You can run P&L and balance sheet reports quickly and easily in accounting software like QuickBooks. Check out our QuickBooks Online review for its features if you don’t yet use it, but if you do and simply want assistance with statements, see our tutorials:
- How To Run a Profit and Loss (P&L) Report or Income Statement in QuickBooks Online
- How To Create a Balance Sheet in QuickBooks Online
Step 2: Fill Out Form 1120S General Information Section
The first few line items of 1120S are very straightforward. You’ll provide the name, mailing address, EIN, incorporation date, S-corp election date, and business activity code for your company.
Some tips for filling out the topmost section on this first page of Form 1120S include:
- Fiscal year: If the S-corp has adopted a fiscal year, indicate the dates for the beginning and end of the fiscal year in the line above the name. This must match your prior-year return unless you have IRS permission to change.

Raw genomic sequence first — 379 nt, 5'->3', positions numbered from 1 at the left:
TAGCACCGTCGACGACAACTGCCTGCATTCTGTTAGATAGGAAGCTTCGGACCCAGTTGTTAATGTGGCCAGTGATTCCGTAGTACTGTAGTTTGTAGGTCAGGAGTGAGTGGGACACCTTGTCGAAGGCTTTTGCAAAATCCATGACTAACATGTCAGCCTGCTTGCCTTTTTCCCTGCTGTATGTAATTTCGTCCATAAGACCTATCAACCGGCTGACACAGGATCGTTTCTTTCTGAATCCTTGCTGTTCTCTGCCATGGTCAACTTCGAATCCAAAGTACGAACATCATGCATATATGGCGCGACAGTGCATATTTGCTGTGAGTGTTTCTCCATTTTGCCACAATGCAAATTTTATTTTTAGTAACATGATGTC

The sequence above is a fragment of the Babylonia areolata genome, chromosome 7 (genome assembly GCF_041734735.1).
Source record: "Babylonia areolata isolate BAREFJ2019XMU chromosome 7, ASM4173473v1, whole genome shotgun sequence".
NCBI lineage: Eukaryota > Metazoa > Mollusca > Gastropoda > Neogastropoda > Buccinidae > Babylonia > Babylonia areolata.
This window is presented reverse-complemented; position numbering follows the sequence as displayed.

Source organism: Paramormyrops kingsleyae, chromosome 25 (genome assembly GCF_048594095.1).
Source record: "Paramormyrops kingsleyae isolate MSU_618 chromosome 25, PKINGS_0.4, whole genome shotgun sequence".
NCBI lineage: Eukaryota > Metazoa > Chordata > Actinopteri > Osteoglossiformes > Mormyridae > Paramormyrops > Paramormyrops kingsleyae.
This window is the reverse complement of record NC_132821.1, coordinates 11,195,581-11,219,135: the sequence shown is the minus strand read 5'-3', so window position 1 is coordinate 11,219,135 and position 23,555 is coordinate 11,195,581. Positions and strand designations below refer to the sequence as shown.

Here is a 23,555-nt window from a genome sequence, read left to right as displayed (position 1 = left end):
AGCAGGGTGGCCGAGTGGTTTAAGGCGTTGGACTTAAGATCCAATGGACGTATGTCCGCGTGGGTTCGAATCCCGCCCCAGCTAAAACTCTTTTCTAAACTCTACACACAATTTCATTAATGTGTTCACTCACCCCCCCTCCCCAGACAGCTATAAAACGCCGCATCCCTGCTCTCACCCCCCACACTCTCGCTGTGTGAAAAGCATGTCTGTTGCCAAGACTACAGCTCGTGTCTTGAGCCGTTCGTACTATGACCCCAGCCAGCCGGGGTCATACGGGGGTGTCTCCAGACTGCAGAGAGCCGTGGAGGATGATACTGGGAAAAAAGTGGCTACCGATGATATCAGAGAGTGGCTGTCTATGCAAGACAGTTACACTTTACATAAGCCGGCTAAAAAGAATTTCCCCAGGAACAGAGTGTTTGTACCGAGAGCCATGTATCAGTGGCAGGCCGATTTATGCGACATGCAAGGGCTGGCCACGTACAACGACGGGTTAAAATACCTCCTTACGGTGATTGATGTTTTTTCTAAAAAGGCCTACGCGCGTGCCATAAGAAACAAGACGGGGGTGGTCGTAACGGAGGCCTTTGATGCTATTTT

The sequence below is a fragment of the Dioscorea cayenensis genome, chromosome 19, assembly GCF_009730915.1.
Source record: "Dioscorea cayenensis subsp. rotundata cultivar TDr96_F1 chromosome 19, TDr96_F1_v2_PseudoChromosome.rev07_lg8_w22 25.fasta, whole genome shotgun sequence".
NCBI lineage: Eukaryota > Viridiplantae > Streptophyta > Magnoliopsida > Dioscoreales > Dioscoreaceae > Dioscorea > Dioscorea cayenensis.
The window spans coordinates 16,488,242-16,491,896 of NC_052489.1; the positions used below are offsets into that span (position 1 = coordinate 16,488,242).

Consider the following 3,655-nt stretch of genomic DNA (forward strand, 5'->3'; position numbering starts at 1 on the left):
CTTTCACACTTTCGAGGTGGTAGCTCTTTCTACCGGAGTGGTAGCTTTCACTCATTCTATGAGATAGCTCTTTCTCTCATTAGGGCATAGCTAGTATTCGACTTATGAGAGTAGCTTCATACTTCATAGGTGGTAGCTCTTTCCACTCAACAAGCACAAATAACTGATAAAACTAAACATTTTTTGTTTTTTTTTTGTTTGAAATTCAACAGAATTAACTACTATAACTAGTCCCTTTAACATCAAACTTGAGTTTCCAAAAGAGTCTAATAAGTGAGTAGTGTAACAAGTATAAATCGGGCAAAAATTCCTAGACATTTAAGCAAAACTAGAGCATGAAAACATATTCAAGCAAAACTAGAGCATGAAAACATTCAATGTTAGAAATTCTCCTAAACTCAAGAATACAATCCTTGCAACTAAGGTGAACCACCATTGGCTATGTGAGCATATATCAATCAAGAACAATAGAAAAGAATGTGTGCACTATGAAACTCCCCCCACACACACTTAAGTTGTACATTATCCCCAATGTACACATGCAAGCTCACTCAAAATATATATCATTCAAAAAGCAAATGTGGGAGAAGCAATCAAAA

- S-corp election date: If this is your initial return, and you’re filing the S-corp election (Form 2553) with 1120S, you may need to write or type special words in the blank space in the top margin. See the IRS’s instructions for Form 2553 for details.
- Business activity code: This is a six-digit code representing your industry. Business activity codes are found in the IRS’s Form 1120S instructions.
- Item C: Small and mid-sized businesses (SMBs) with total assets less than $50 million at the end of the tax year don’t need to file Schedule M-3 and thus don’t need to check the box on Item C.
- Item F: You may want to fill out Item F (total assets at the end of the year) after preparing Schedule L (the Balance Sheet).
- Item H checkboxes: Check any boxes that apply. If the S-corp dissolved and this is the last year the S-corp is filing a return, check the Final return box. If the S-corp is filing another return to revise or correct a previously filed return, check the Amended return box.
Step 3: Fill Out Form 1120S Income & Deductions Section